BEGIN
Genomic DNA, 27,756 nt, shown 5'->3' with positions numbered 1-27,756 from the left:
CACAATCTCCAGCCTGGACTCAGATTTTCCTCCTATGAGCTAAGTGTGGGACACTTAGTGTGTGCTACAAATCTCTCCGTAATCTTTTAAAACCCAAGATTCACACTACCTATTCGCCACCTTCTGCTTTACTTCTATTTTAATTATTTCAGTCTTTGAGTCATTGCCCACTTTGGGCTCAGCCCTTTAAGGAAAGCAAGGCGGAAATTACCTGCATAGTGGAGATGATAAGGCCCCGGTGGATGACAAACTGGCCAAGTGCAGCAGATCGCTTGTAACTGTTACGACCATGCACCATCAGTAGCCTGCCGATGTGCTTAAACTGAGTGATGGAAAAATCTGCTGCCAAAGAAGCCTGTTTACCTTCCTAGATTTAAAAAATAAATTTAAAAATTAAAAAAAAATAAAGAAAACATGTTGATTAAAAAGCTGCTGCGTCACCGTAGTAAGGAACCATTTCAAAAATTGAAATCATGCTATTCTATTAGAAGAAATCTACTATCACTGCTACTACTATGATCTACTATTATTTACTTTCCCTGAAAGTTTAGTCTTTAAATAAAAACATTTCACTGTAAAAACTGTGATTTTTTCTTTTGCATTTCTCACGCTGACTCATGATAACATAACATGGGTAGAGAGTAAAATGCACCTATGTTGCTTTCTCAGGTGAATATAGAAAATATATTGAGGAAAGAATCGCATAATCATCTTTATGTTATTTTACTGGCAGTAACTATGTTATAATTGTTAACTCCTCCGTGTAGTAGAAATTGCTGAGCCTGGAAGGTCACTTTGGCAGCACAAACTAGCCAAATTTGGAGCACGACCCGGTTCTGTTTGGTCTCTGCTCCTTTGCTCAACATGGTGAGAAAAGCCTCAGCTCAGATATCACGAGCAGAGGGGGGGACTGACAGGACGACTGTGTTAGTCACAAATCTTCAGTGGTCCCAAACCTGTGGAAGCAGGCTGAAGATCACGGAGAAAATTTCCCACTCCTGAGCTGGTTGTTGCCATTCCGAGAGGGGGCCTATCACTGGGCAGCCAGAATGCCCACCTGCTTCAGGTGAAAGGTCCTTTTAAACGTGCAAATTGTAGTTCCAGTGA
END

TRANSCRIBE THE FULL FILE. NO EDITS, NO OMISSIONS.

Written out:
Genomic DNA, 27,756 nt, shown 5'->3' with positions numbered 1-27,756 from the left:
CACAATCTCCAGCCTGGACTCAGATTTTCCTCCTATGAGCTAAGTGTGGGACACTTAGTGTGTGCTACAAATCTCTCCGTAATCTTTTAAAACCCAAGATTCACACTACCTATTCGCCACCTTCTGCTTTACTTCTATTTTAATTATTTCAGTCTTTGAGTCATTGCCCACTTTGGGCTCAGCCCTTTAAGGAAAGCAAGGCGGAAATTACCTGCATAGTGGAGATGATAAGGCCCCGGTGGATGACAAACTGGCCAAGTGCAGCAGATCGCTTGTAACTGTTACGACCATGCACCATCAGTAGCCTGCCGATGTGCTTAAACTGAGTGATGGAAAAATCTGCTGCCAAAGAAGCCTGTTTACCTTCCTAGATTTAAAAAATAAATTTAAAAATTAAAAAAAAATAAAGAAAACATGTTGATTAAAAAGCTGCTGCGTCACCGTAGTAAGGAACCATTTCAAAAATTGAAATCATGCTATTCTATTAGAAGAAATCTACTATCACTGCTACTACTATGATCTACTATTATTTACTTTCCCTGAAAGTTTAGTCTTTAAATAAAAACATTTCACTGTAAAAACTGTGATTTTTTCTTTTGCATTTCTCACGCTGACTCATGATAACATAACATGGGTAGAGAGTAAAATGCACCTATGTTGCTTTCTCAGGTGAATATAGAAAATATATTGAGGAAAGAATCGCATAATCATCTTTATGTTATTTTACTGGCAGTAACTATGTTATAATTGTTAACTCCTCCGTGTAGTAGAAATTGCTGAGCCTGGAAGGTCACTTTGGCAGCACAAACTAGCCAAATTTGGAGCACGACCCGGTTCTGTTTGGTCTCTGCTCCTTTGCTCAACATGGTGAGAAAAGCCTCAGCTCAGATATCACGAGCAGAGGGGGGGACTGACAGGACGACTGTGTTAGTCACAAATCTTCAGTGGTCCCAAACCTGTGGAAGCAGGCTGAAGATCACGGAGAAAATTTCCCACTCCTGAGCTGGTTGTTGCCATTCCGAGAGGGGGCCTATCACTGGGCAGCCAGAATGCCCACCTGCTTCAGGTGAAAGGTCCTTTTAAACGTGCAAATTGTAGTTCCAGTGA